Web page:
I remember picking up Born to Run back in 2012 when I first laced up and started running. The book by Christopher McDougall outlines the running culture of the incredible Tarahumara people. This Native American tribe in northwestern Mexico is famous for their ability to beat some of the best distance runners in the world. Even more impressive? They do so in sandals made from old pieces of rubber and leather straps that wrap around their ankles.
Last November, I went to the state of Chihuahua, Mexico, to live, eat and run with the Tarahumara who tend the chia crops for Health Warrior, a brand of energy bars coming out with a new Spicy Mexican Chocolate flavor this year.
Visiting the Tarahumara almost felt like traveling back in time with small hints of the 21st century. For example, the area largely relies on well water and latrines, but you can find TVs in many homes. When it comes to endurance running, Western culture focuses on the best technology, from state-of-the-art running shoes to GPS watches—and yet somehow the Tarahumara still manage to come out on top.
Why? The Tarahumara perceive running differently. Many runners—myself included—will train for months for a race, to the point where the activity turns into another chore. But it was clear from living with the Tarahumara that they love to run. Though, from what I saw, they rarely ever “train.”
They walk everywhere and only run in two situations: when threatened or while racing. The concept of running as a constant grind is absent from their culture—instead, it embraces a passion for movement. No Tarahumara would get upset if he or she didn’t hit a mile repeat right on target or had to miss an “important workout.” They run for fun and for practical reasons.
Living with the Tarahumara was a reminder of the things we often take for granted. A new pair of running shoes is great, but not as much as time spent in nature—or with family. My trip to Mexico made me yearn to seek joy in relationships, experiences and adventures more often. The Tarahumaras live with the essentials, which is practically nothing, but they were the happiest people I have ever come across.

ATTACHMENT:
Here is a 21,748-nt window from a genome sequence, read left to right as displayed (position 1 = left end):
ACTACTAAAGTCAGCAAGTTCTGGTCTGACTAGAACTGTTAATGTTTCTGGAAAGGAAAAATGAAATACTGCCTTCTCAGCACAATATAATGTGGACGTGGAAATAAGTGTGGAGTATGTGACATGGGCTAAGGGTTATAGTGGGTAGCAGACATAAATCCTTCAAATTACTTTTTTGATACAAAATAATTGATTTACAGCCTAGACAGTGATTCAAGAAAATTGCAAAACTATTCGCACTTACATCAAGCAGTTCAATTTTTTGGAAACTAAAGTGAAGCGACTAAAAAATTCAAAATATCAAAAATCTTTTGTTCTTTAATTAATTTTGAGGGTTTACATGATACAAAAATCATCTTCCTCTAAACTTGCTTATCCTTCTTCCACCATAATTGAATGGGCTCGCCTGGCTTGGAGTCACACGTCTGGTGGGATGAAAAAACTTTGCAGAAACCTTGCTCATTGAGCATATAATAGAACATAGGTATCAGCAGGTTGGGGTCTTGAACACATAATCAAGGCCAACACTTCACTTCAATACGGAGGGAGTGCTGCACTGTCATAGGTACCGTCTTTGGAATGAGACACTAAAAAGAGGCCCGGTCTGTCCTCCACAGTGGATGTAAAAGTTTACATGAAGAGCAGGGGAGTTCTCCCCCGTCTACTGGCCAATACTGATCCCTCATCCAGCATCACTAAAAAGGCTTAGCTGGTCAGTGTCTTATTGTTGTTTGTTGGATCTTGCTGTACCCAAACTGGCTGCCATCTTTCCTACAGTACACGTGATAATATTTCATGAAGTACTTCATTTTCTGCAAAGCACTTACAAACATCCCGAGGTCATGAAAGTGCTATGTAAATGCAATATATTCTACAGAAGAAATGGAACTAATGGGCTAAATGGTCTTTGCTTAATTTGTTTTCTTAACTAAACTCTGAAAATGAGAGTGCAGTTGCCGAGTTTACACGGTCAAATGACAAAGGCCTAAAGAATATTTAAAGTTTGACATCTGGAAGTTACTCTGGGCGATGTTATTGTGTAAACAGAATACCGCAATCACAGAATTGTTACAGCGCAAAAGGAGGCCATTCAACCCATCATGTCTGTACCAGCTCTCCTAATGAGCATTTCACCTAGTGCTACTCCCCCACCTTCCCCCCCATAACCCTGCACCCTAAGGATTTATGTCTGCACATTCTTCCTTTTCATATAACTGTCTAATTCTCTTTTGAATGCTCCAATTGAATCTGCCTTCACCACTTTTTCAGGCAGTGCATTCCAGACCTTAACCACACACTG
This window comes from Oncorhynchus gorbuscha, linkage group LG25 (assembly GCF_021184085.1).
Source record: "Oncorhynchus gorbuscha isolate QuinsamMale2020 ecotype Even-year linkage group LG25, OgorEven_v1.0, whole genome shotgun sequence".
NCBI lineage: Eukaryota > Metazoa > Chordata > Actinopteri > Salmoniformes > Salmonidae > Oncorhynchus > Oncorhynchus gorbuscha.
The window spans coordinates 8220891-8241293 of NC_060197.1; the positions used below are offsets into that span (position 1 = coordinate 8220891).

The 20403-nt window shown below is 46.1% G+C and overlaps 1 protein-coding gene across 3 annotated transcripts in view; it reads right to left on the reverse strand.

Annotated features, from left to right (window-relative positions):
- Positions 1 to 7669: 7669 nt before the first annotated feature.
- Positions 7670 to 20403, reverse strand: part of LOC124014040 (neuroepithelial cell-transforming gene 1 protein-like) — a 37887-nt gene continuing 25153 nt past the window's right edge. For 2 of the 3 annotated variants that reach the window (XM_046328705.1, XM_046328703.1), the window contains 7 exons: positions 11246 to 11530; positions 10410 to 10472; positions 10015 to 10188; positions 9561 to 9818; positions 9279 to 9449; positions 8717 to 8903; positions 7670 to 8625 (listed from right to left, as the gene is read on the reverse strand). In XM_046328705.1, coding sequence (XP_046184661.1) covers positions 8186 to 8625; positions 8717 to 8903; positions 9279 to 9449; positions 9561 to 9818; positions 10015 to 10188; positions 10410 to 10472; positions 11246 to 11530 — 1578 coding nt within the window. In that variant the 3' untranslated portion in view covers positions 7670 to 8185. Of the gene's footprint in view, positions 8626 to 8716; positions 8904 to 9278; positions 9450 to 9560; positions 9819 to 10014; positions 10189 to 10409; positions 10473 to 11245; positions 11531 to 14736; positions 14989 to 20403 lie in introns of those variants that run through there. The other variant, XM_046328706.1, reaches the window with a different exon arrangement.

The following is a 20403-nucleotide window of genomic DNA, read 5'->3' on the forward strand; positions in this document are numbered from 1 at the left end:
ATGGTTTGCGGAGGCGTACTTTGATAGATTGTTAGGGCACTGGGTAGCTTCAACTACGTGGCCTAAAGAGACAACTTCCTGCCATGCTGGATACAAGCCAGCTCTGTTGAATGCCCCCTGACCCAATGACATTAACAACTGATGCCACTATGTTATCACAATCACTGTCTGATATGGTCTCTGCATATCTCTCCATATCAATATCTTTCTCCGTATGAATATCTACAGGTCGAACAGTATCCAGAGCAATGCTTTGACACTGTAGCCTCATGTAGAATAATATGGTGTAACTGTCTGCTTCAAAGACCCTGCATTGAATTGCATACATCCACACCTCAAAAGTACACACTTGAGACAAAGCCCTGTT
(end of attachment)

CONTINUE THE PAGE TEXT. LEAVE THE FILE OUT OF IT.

Interestingly, for the Tarahumara, breakfast, lunch and dinner all look more or less the same: beans, tortillas, avocado, salsa and some type of vegetable. I took some time to speak to a Tarahumara chef—or, as the locals call her, Mama Tita. She informed me that they eat little to no meat, and it’s reserved only for special occasions. They drink chia seeds in “chia fresca,” or iskiate, as I remembered from Born to Run, and they add them to corn tortillas that they make fresh and cook over an open fire.
Their abundant chia harvest is mostly for export, and they attribute the increase in creative ways to consume the healthy chia seeds to Americans. Known for their ability to retain water and hydrate, chia seeds started to gain popularity as a “superfood” a few years ago. Now you can find them in almost any grocery store and on many restaurant menus. These small, powerful seeds are packed with nutrients like healthy omega-3s, which boost energy levels, deliver antioxidants and increase bone health. Stay tuned for some of my favorite recipes that include the seeds from the fields of the Tarahumara.
Check out some recipes from author Running on Veggies:
Chia Chocolate Pudding
Apple Cinnamon Granola
Chia Toast Spread
Chia Overnight Oats